Posts for tag: bridgework
We can do a great many things to preserve diseased teeth, from filling cavities to crowning damaged but still viable teeth to protect them and restore their attractiveness. But there may come a point where continued treatment just isn't worth it, and it may be time to remove and replace your troubled teeth.
Dental implants have become the premier restoration for missing teeth. But they have some anatomical limitations and may not work for some situations like excessive bone loss or close nerve proximity. And while a removable partial denture is a solid option, perhaps you'd rather have a fixed solution.
You might then want to consider a fixed bridge to replace one or more missing teeth. This tried and true option has been a mainstay in dentistry for several decades; and while implants may have surpassed them in popularity, they're still available and effective as a restorative option.
A traditional fixed bridge is composed of three or more life-like crowns that are fused together like pickets in a fence. The crown or crowns in the middle fill the empty tooth space; the outside crowns fit over and are bonded to the natural teeth on either side of the empty space to support the bridge. These natural teeth must be reduced in size to accommodate the crowns to fit over them.
Depending on how many teeth are missing, fixed bridges can be a more affordable alternative to dental implants and can achieve life-like results in both form and dental function. But the alterations required for the supporting teeth are permanent and can weaken them. The interface between the natural teeth and the bridge crowns has a higher risk of decay and periodontal disease, so you'll need to be extra vigilant with daily hygiene and regular dental cleanings and checkups.
And even though implants can be more expensive in the short-term, they typically have better durability and less maintenance costs than other restorations. Over the long-term, an implant restoration might actually incur less cost than a fixed bridge.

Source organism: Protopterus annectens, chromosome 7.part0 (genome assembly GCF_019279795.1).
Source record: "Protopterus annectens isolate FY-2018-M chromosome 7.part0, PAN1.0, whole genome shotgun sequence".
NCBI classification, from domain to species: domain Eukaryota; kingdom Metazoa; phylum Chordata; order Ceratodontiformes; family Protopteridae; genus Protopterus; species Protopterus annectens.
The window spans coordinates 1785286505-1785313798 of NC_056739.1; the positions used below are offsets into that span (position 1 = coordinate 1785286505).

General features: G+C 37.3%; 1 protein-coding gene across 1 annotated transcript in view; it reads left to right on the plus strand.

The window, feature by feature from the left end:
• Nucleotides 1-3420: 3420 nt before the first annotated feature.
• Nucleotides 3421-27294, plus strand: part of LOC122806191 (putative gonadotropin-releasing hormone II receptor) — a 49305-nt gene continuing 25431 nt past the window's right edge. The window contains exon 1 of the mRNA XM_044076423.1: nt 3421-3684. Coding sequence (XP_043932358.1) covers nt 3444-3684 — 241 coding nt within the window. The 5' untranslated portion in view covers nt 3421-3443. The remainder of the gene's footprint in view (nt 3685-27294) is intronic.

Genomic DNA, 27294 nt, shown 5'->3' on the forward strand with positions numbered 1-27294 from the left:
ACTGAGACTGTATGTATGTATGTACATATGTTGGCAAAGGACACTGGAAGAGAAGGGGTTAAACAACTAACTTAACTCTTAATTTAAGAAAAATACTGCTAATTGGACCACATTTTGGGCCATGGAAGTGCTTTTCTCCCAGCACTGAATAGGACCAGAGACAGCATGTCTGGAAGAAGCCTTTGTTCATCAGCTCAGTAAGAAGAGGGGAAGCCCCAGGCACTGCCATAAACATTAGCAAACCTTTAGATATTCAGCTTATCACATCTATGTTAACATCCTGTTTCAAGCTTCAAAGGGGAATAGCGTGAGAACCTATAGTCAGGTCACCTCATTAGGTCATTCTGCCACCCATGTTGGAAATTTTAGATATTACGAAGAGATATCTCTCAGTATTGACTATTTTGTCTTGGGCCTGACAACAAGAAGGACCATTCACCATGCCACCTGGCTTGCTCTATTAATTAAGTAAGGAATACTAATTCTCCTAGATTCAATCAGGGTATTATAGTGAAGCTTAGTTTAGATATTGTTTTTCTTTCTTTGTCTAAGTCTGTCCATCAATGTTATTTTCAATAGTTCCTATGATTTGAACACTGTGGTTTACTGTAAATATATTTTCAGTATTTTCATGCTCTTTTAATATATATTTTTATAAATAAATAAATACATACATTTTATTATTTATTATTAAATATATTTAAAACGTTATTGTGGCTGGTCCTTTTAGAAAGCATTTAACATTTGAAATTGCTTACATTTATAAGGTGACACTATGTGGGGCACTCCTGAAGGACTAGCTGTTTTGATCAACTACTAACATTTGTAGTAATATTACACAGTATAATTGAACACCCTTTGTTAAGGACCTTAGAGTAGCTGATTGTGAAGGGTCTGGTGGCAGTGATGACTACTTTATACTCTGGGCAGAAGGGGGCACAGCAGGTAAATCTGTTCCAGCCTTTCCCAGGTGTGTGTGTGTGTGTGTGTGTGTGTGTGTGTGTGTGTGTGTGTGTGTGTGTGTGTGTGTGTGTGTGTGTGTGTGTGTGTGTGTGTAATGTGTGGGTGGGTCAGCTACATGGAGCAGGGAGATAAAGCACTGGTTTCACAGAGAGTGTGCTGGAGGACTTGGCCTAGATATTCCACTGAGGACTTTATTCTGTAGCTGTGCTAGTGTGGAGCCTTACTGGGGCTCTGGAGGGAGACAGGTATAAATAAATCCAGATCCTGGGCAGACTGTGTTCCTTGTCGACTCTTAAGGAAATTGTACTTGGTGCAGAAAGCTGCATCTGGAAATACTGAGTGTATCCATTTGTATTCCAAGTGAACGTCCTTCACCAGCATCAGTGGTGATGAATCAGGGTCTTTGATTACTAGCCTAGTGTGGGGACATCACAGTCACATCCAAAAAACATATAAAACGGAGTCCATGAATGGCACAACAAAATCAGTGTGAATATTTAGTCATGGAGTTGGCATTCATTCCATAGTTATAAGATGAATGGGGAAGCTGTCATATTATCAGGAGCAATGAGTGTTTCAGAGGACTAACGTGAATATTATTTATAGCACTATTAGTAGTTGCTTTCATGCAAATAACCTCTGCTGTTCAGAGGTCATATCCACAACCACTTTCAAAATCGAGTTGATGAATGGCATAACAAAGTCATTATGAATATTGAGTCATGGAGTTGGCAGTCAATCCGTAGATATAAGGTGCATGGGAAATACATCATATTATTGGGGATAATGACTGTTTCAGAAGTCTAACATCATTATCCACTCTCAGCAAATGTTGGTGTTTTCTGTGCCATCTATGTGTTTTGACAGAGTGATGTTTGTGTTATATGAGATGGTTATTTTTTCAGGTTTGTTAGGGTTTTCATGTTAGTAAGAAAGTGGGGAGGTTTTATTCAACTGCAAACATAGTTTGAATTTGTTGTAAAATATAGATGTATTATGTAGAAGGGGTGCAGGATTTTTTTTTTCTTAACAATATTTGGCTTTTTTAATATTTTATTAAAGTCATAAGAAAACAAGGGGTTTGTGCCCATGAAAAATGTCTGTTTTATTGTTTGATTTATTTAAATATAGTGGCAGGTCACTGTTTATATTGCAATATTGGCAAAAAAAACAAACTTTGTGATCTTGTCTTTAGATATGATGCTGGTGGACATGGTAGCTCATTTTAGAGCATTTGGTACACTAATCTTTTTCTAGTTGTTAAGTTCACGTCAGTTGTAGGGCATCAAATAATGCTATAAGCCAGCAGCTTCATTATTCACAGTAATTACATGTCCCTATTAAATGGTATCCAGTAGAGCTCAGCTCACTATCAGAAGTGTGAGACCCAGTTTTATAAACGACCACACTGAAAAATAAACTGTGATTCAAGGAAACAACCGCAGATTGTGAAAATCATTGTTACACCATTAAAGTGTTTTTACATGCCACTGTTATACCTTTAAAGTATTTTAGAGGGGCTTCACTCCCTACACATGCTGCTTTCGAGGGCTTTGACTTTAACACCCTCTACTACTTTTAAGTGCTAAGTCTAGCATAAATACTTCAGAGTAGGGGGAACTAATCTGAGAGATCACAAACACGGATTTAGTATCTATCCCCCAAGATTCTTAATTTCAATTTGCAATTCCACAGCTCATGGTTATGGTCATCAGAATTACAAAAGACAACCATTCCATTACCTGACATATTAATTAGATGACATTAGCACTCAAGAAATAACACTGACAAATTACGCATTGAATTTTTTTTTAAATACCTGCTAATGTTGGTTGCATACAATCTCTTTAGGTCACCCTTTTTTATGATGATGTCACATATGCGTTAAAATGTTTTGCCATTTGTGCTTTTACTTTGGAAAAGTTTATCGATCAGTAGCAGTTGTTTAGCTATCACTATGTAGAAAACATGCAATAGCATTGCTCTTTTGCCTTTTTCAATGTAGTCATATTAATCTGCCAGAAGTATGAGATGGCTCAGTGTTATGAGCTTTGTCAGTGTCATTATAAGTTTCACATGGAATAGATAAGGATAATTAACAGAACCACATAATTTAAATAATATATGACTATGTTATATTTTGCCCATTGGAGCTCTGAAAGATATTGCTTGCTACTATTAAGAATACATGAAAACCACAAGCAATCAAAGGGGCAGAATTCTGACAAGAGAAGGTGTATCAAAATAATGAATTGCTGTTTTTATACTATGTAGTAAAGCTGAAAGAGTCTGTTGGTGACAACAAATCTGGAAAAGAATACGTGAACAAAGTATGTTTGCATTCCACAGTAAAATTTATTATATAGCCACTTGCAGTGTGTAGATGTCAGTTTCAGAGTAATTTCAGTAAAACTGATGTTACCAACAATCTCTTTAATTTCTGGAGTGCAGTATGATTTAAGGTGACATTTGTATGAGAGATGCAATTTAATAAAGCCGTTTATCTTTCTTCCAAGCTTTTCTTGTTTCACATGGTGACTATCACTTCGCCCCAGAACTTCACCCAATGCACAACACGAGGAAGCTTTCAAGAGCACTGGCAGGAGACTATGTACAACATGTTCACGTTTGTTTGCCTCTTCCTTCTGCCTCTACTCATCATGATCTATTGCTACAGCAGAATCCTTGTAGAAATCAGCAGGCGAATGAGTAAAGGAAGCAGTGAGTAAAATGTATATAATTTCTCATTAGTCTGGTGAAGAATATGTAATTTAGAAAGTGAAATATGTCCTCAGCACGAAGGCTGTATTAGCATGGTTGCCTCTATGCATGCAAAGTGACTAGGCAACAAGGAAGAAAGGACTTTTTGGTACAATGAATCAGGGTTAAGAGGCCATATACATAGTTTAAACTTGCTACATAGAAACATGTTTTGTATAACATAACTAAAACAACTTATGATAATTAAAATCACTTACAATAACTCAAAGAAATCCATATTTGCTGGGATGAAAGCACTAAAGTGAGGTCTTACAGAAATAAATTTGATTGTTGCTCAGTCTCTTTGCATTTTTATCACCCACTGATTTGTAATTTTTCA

Still, a fixed bridge can be an effective way to replace missing teeth. Depending on your finances and your overall dental health, a bridge could help you regain an attractive smile.
If you would like more information on options for replacing missing teeth, please contact us or schedule an appointment for a consultation. You can also learn more about this topic by reading the Dear Doctor magazine article “Crowns & Bridgework.”
If at all possible, we want to save a tooth — it’s the best outcome for your overall dental health. In many cases, we can achieve this by filling the tooth or installing a crown over it.
Unfortunately, preservation isn’t always possible if the natural tooth has been irreparably weakened by decay or trauma. Replacing the natural tooth with a life-like artificial one is the next best option: the replacement will help you regain lost function and reinvigorate your smile. Filling the missing tooth’s space also prevents neighboring teeth from drifting into it, causing further problems with function and appearance.
Dental implants are widely recognized as the best choice for tooth replacement because of their life-like qualities, durability and positive effect on bone health. Even their biggest drawback, their cost, isn’t that great an issue if you factor in their longevity — they may actually result in less dental expense over the long-term.
A dental implant, however, isn’t always a viable option. Some patients may not have enough bone mass to support an implant. Those with certain systemic diseases like uncontrolled diabetes or a weakened immune system may not be able to undergo dental implant surgery.
Fortunately, many of these patients can benefit from a fixed bridge, a restoration option that’s been used for decades. A bridge is a series of life-like crowns permanently joined like pickets in a fence. The middle crown known as the “pontic” fills the empty space left by the missing tooth. The crowns on either side of the pontic are permanently attached to the natural teeth that border the missing tooth space. Known also as “abutment” teeth, they serve as the support for the bridge.
Bridges do have one downside — the abutment teeth must be prepared by filing them down so the new crowns fit over them properly. This will permanently alter and possibly weaken the teeth. Dental implants, on the other hand, have little to no effect on adjacent teeth.
Still, a bridge remains an effective option for many people. Properly cared for, a bridge can restore function as well as enhance your smile for many years to come.
If you would like more information on bridgework as a restorative option, please contact us or schedule an appointment for a consultation. You can also learn more about this topic by reading the Dear Doctor magazine article “Crowns & Bridgework.”